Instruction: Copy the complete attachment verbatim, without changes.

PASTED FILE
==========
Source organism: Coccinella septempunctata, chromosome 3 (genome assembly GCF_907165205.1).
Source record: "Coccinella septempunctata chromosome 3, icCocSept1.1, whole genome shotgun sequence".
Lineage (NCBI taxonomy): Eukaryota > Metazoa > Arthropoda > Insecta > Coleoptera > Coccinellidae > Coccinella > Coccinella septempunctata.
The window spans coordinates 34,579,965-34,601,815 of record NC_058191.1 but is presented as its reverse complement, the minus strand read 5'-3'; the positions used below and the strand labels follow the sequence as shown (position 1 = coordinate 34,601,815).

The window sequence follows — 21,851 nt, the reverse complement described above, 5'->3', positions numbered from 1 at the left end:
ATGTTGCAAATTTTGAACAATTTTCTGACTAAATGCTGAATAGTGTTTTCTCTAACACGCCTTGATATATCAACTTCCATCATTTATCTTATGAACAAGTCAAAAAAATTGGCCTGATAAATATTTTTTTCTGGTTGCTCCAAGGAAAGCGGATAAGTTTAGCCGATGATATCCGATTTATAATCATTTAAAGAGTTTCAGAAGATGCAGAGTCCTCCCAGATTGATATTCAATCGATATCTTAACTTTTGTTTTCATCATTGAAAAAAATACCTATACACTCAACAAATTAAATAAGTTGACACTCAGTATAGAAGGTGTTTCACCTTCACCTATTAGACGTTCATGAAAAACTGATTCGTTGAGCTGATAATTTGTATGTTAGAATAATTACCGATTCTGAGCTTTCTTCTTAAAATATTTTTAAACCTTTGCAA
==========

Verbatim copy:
Source organism: Coccinella septempunctata, chromosome 3 (genome assembly GCF_907165205.1).
Source record: "Coccinella septempunctata chromosome 3, icCocSept1.1, whole genome shotgun sequence".
Lineage (NCBI taxonomy): Eukaryota > Metazoa > Arthropoda > Insecta > Coleoptera > Coccinellidae > Coccinella > Coccinella septempunctata.
The window spans coordinates 34,579,965-34,601,815 of record NC_058191.1 but is presented as its reverse complement, the minus strand read 5'-3'; the positions used below and the strand labels follow the sequence as shown (position 1 = coordinate 34,601,815).

The window sequence follows — 21,851 nt, the reverse complement described above, 5'->3', positions numbered from 1 at the left end:
ATGTTGCAAATTTTGAACAATTTTCTGACTAAATGCTGAATAGTGTTTTCTCTAACACGCCTTGATATATCAACTTCCATCATTTATCTTATGAACAAGTCAAAAAAATTGGCCTGATAAATATTTTTTTCTGGTTGCTCCAAGGAAAGCGGATAAGTTTAGCCGATGATATCCGATTTATAATCATTTAAAGAGTTTCAGAAGATGCAGAGTCCTCCCAGATTGATATTCAATCGATATCTTAACTTTTGTTTTCATCATTGAAAAAAATACCTATACACTCAACAAATTAAATAAGTTGACACTCAGTATAGAAGGTGTTTCACCTTCACCTATTAGACGTTCATGAAAAACTGATTCGTTGAGCTGATAATTTGTATGTTAGAATAATTACCGATTCTGAGCTTTCTTCTTAAAATATTTTTAAACCTTTGCAA